Increasing cases of anaphylaxis among children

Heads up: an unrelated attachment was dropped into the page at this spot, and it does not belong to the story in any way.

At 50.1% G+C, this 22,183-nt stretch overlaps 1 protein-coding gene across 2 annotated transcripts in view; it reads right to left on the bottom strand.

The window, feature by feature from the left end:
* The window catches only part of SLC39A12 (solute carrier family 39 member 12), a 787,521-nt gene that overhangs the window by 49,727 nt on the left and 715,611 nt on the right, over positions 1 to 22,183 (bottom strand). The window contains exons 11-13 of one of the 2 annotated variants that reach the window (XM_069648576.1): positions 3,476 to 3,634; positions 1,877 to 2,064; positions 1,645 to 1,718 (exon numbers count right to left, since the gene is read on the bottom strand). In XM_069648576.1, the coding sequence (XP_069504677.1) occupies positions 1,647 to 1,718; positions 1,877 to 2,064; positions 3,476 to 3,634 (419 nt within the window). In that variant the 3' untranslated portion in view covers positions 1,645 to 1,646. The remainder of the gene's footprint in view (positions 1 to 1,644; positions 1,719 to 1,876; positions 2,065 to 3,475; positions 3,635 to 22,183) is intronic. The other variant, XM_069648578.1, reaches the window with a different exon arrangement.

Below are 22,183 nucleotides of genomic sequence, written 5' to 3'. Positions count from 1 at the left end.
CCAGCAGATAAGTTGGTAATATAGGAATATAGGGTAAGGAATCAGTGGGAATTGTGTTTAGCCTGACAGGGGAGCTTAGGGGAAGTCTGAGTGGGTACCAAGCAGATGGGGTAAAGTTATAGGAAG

Anaphylaxis, known to be a sudden and potentially life–threatening allergic reaction, seems to be increasing among children, according to a new study led by a team at the Research Institute of the McGill University Health Centre (RI–MUHC). The findings, published in the Journal of Allergy and Clinical Immunology (JACI), reveal that the percentage of emergency department (ED) visits due to anaphylaxis doubled over a four–year period based on data collected from the Montreal Children’s Hospital of the MUHC (MCH–MUHC). The study shows that between 2011 and 2015, the annual percentage of ED visits to the MCH–MUHC due to anaphylaxis rose from 0.20% to 0.41%, with the largest annual increase between 2013–14 and 2014–15. The team also observed that the majority (80.2%) of anaphylaxis cases were triggered by food, principally peanut and tree nut, and that children who did not receive epinephrine prior to arrival at the ED were more likely to receive multiple (two or more) doses of epinephrine at the hospital. The underuse of epinephrine auto–injectors was also highlighted in the research. “Only slightly more than half of those who had an auto–injector used it prior to arrival in the emergency department,” adds the study’s lead author Dr. Elana Hochstadter, who is currently doing a fellowship in Pediatric Emergency Medicine at SickKids, and who was a pediatric resident at the Children’s Hospital at London Health Sciences Centre at the time of the study. “This increased the risk of administration of multiple epinephrine doses in hospital, therefore, it is of critical importance for parents and healthcare providers to work together to ensure the appropriate and timely use of epinephrine auto–injectors in the case of anaphylactic reactions.”

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